East Anglian Rocketry Society - Flying Rockets in Cambridgeshire, UK
Index: Launches: Reports: April 2005

Niall Oswald's EARS April 2005 Report

Until the moment the range closed, the wind was strong all day

The weather forecasts for the Sunday of EARS April launch were not promising - rain moving in later and wind all day. We didn't see any rain - in fact there was quite a lot of sun - but the wind never really died down. The EARS windsock was out straight for most of the day, and those who flew rockets soon found out about the wind. However, despite the wind, quite a few rockets were flown, and Malcolm Jennings' Rockets and Things tent seemed to be doing good business all day. I for one stocked up on BP for the next few launches - get it while its available!

Ady setting up 'Hell Fire' and 'Hell Fire' on the pad

I arrived at the EARS site a little before 10AM, followed by Ady Waters. Ady has built some more small HPR rockets with the aim of taking more UKRA records in the G-J class, and he's also working on a K-class rocket - perhaps the records table will see more changes later this year. Ady flew his 'Hell Fire Mk1' twice today, once on a G69 (1G Pro38) and again on an H153 (2G Pro38). Hell Fire 1 is minimum diameter, but quite heavily built, and launched from a rail. Ady started prepping soon after arriving, and decided to brave the wind and make the first flight of the day at around 11:30. Hell Fire had a good flight on the G motor, and since it was launched into the wind it landed back in the field adjacent to the pads.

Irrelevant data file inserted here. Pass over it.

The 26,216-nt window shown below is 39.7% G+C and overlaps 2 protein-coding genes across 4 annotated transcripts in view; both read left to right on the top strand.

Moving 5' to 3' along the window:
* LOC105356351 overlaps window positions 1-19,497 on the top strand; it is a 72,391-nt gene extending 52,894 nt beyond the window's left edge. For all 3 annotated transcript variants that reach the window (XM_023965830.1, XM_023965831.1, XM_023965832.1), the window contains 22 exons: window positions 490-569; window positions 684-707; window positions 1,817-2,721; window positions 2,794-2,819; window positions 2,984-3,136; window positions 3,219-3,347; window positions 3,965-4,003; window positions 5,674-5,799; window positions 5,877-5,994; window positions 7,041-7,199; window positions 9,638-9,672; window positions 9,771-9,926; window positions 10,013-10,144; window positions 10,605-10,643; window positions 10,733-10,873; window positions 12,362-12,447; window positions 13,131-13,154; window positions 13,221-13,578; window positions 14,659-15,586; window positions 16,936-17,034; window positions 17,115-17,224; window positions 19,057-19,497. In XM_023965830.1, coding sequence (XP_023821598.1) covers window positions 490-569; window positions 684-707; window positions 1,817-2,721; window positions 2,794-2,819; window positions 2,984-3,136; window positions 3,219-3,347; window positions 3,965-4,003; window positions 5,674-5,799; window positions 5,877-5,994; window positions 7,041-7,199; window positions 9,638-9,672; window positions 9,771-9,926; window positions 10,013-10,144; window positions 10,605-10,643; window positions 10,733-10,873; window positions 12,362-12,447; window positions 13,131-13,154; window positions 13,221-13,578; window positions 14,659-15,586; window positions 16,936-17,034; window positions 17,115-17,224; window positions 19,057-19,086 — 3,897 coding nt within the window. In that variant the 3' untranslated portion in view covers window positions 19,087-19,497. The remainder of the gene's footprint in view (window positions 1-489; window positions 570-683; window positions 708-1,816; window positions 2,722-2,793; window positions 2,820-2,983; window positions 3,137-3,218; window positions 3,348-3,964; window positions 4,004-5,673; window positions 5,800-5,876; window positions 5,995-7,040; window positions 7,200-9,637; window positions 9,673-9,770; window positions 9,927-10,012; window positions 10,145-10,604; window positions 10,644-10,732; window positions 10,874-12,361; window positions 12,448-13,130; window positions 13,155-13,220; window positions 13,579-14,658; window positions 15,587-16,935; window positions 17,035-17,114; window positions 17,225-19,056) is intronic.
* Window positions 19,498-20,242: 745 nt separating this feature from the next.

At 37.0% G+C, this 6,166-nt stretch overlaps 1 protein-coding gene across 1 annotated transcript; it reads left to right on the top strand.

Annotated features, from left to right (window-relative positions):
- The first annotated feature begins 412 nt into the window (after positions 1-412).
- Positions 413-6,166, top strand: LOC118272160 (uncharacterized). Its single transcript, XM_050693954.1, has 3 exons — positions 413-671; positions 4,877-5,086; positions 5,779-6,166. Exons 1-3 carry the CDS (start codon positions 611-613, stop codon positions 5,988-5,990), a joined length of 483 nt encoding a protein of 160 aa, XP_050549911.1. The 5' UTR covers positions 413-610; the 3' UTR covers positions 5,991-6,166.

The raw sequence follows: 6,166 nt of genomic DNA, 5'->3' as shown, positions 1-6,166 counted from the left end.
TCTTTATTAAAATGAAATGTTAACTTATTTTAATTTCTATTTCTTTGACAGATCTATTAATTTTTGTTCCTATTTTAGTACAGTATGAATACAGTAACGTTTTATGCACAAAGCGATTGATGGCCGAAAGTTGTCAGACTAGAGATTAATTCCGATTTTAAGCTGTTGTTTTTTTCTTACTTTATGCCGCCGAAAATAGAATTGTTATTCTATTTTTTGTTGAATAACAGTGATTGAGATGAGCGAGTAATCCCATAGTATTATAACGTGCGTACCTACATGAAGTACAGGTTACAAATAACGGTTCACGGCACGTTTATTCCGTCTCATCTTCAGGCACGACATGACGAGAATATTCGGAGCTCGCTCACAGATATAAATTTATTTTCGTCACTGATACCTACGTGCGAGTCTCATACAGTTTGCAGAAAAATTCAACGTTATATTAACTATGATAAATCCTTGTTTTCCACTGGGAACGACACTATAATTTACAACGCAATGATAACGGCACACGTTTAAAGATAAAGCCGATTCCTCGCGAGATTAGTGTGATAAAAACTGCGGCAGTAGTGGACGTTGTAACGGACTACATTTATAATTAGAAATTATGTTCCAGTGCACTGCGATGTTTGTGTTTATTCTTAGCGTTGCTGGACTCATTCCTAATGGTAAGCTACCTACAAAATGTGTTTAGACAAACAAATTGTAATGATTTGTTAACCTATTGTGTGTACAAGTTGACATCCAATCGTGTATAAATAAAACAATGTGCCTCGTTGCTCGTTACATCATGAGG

Launch and recovery of 'Hell Fire'

Next up after Ady's flight were some model flights. There were a few models flown throughout the day, with the new EARS model pads and controller working well. Edward Horibin flew his Art Applewhite Saucer on a D12-0, and it coped well with the wind. I was impressed by the amount of smoke and flame that came out of the motor at burnout - its no wonder CHAD-staging works so well!

Art Applewhite Saucer on a D12-0 - click here for a larger image

A couple of the CROCK guys came up for the day - Iain Banks and Mark Smallman (thanks Iain for the correction!). Iain flew his modified BSD 38 special on a Pro38 J285 (648Ns 5-grain motor) for a good flight, and the biggest motor of the day. The main deployed at 2400ft, and the rocket drifted quite a way, but was recovered without damage.

38 Special on a J285

Gary Sinclair - EARS Chairman - was there as usual, with his fleet of MPR and HPR rockets. Today he flew his trusty Estes Silver Comet on an Aerotech F24 - Gary has a small stash of these 24mm reloads and I've seen his Silver Comet fly a few times on the small WL F motor. I positioned myself in the field to get good launch photos, but the igniter failed and the rocket was taken off the pad. When Gary launched, I wasn't around so I missed the actual flight, but it looked good from back at the cars.